The conjectures generated by the Technion’s Ramanujan Machine have delivered new formulas for well-known mathematical constants such as pi, Euler’s number (e), Apéry’s constant (which is related to the Riemann zeta function), and the Catalan constant. Surprisingly, the algorithms developed by the Technion researchers succeeded not only in creating known formulas for these famous constants, but in discovering several conjectures that were heretofore unknown. The researchers estimate this algorithm will be able to significantly expedite the generation of mathematical conjectures on fundamental constants and help to identify new relationships between these constants.

As mentioned, until now, these conjectures were based on rare genius. This is why in hundreds of years of research, only a few dozens of formulas were found. It took the Technion’s Ramanujan Machine just a few hours to discover all the formulas for pi discovered by Gauss, the “Prince of Mathematics,” during a lifetime of work, along with dozens of new formulas that were unknown to Gauss.

According to the researchers, “Similar ideas can in the future lead to the development of mathematical conjectures in all areas of mathematics, and in this way provide a meaningful tool for mathematical research.”

The research team has launched a website, RamanujanMachine.com, which is intended to inspire the public to be more involved in the advancement of mathematical research by providing algorithmic tools that will be available to mathematicians and the public at large. Even before the article was published, hundreds of students, experts, and amateur mathematicians had signed up to the website.

The research study started out as an undergraduate project in the Rothschild Scholars Technion Program for Excellence with the participation of Gal Raayoni and George Pisha, and continued as part of the research projects conducted in the Andrew and Erna Viterbi Faculty of Electrical Engineering with the participation of Shahar Gottlieb, Yoav Harris, and Doron Haviv. This is also where the most significant breakthrough was made — by an algorithm developed by Shahar Gottlieb — which led to the article’s publication in Nature. Prof. Kaminer adds that the most interesting mathematical discovery made by the Ramanujan Machine’s algorithms to date relates to a new algebraic structure concealed within a Catalan constant. The structure was discovered by high school student Yahel Manor, who participated in the project as part of the Alpha Program for science-oriented youth. Prof. Kaminer added that, “Industry colleagues Uri Mendlovic and Yaron Hadad also participated in the study, and contributed greatly to the mathematical and algorithmic concepts that form the foundation for the Ramanujan Machine. It is important to emphasize that the entire project was executed on a voluntary basis, received no funding, and participants joined the team out of pure scientific curiosity.”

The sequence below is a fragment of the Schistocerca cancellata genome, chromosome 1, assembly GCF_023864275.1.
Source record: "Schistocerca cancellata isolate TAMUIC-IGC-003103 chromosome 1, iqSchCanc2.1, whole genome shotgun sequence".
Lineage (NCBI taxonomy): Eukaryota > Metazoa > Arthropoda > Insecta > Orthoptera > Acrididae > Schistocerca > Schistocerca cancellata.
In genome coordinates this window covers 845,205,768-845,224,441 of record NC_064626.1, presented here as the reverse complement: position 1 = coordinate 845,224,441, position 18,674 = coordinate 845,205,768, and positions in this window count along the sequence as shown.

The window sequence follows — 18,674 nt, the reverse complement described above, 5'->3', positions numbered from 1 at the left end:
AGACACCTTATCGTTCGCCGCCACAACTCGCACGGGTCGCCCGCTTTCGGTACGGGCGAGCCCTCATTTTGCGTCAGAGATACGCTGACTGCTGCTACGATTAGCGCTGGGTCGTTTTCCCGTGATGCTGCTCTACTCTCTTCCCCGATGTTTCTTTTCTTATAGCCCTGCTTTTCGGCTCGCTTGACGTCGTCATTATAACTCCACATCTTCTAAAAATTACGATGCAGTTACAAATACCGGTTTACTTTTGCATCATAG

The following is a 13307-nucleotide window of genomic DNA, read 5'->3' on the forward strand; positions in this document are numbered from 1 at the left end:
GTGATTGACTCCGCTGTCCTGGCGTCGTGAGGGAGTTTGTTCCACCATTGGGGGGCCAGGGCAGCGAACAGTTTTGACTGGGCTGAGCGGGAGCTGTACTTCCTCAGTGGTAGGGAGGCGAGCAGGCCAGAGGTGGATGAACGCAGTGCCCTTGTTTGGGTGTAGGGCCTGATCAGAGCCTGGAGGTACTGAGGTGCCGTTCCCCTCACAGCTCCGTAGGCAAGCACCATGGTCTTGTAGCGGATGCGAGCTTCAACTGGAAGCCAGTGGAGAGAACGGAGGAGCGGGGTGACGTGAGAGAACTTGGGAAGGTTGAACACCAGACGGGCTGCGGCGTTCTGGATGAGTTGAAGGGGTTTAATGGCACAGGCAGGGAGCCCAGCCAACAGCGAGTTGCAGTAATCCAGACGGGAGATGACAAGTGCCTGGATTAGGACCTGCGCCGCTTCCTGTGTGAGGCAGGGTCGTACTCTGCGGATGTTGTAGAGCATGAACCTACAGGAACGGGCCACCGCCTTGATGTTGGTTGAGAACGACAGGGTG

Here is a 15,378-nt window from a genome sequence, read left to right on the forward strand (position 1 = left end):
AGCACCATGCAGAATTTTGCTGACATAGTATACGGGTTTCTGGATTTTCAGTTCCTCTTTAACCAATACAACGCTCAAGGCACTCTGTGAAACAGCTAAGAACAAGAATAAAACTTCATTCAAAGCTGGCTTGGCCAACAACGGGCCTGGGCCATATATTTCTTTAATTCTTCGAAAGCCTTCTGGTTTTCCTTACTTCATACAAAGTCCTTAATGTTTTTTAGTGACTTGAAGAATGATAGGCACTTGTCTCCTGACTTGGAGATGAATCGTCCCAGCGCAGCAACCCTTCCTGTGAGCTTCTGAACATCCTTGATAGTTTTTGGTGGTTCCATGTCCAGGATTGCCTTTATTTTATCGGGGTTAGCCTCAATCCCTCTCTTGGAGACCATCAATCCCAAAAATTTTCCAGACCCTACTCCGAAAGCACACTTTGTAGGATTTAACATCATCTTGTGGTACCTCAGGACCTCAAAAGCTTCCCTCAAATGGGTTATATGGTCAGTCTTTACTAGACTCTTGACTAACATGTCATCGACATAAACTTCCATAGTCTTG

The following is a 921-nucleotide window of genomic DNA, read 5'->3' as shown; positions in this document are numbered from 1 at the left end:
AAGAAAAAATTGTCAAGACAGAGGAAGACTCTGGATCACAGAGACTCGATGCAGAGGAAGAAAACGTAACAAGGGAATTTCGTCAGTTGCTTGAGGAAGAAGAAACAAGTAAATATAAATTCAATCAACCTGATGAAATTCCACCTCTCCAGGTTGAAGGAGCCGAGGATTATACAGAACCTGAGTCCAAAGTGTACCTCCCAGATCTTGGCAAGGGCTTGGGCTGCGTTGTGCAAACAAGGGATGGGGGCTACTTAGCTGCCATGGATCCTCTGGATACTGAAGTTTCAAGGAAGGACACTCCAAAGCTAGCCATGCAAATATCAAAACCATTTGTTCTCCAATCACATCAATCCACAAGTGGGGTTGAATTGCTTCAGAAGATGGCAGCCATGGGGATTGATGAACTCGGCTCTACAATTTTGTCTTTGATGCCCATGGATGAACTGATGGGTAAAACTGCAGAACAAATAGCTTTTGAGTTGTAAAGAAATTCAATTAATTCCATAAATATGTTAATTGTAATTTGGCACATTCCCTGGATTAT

Prof. Ido Kaminer is the head of the Robert and Ruth Magid Electron Beam Quantum Dynamics Laboratory. He is a faculty member in the Andrew and Erna Viterbi Faculty of Electrical Engineering and the Solid State Institute. Kaminer is affiliated with the Helen Diller Quantum Center and the Russell Berrie Nanotechology Institute.